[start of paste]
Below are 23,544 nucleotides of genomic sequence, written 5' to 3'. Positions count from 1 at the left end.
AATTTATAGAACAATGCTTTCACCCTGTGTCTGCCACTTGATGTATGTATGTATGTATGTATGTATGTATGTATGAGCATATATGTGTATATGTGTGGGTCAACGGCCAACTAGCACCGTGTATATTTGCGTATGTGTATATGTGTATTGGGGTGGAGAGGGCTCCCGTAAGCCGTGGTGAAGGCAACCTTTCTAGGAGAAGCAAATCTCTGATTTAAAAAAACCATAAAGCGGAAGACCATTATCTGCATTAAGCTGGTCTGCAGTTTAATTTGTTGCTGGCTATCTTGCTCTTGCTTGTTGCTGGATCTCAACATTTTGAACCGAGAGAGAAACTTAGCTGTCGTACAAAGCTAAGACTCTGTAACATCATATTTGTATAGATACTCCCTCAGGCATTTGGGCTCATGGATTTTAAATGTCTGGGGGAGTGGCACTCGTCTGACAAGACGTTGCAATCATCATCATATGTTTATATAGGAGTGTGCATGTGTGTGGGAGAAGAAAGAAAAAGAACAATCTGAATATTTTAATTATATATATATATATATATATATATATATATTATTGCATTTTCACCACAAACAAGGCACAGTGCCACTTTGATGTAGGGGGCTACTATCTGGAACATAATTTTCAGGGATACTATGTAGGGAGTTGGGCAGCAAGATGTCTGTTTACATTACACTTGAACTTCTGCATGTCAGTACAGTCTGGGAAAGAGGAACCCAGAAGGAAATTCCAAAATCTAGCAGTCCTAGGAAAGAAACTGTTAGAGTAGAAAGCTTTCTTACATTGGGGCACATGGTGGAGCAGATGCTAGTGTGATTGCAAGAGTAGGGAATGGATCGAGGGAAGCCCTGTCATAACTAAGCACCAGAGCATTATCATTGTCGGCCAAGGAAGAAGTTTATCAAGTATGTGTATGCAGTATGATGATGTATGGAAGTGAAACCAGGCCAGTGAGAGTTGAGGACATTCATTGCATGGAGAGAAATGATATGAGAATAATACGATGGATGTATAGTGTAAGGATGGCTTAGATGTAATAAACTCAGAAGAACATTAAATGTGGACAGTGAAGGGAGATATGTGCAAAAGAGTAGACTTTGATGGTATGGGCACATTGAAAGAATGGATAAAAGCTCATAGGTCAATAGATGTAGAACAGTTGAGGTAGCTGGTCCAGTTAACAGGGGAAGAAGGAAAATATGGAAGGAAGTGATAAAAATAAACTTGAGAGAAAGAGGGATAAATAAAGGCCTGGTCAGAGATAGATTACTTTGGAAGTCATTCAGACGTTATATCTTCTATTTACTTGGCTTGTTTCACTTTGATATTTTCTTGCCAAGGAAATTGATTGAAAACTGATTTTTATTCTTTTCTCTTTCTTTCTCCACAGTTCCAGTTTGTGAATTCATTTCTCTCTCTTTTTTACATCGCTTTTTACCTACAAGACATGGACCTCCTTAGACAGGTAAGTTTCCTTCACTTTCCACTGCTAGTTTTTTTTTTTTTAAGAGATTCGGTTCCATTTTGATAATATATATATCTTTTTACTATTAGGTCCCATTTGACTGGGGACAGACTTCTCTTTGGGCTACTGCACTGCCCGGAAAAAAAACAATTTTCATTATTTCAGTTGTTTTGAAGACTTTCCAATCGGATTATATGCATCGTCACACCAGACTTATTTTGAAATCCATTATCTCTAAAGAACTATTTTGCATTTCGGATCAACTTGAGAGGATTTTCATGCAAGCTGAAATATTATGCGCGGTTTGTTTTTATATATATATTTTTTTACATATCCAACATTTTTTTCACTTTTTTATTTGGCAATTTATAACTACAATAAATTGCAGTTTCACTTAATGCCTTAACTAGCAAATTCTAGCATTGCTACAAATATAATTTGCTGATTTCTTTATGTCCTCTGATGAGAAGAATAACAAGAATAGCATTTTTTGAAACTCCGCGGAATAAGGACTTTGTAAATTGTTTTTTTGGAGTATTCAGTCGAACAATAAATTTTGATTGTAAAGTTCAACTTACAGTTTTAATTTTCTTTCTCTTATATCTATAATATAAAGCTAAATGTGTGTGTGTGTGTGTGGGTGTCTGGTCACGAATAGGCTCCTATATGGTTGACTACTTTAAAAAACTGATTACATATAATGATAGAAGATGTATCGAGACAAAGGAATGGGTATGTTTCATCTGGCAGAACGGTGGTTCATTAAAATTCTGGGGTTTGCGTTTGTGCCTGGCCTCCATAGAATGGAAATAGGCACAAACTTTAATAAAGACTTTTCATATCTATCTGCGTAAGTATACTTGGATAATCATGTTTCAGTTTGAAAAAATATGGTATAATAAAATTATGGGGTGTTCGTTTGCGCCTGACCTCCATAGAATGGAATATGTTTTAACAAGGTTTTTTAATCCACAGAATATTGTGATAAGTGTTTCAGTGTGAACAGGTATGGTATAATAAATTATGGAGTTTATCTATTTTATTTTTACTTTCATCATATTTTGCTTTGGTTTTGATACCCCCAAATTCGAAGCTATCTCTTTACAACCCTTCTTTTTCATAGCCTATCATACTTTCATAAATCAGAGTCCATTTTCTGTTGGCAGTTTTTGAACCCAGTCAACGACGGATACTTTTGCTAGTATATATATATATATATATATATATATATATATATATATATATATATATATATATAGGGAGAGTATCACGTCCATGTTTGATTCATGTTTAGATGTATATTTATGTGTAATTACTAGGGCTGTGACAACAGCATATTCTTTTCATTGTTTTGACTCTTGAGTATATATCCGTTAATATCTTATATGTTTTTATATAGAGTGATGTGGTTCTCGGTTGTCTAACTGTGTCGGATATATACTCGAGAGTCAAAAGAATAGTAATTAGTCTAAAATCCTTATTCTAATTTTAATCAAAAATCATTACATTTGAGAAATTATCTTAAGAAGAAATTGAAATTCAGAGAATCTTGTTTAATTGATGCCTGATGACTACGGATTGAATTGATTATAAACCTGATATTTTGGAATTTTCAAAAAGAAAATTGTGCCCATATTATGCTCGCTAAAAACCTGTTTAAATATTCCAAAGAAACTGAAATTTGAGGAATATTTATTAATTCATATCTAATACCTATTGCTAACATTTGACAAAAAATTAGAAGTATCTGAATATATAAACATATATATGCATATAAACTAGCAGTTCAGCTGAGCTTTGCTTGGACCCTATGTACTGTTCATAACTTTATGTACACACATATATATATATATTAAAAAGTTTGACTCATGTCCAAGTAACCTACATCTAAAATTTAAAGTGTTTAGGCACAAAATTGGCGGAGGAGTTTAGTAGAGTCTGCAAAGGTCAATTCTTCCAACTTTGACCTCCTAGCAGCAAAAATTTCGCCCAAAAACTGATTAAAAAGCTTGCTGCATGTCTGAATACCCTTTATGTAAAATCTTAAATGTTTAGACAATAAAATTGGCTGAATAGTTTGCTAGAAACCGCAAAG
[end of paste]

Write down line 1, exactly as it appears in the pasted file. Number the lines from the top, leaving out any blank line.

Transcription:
Below are 23,544 nucleotides of genomic sequence, written 5' to 3'. Positions count from 1 at the left end.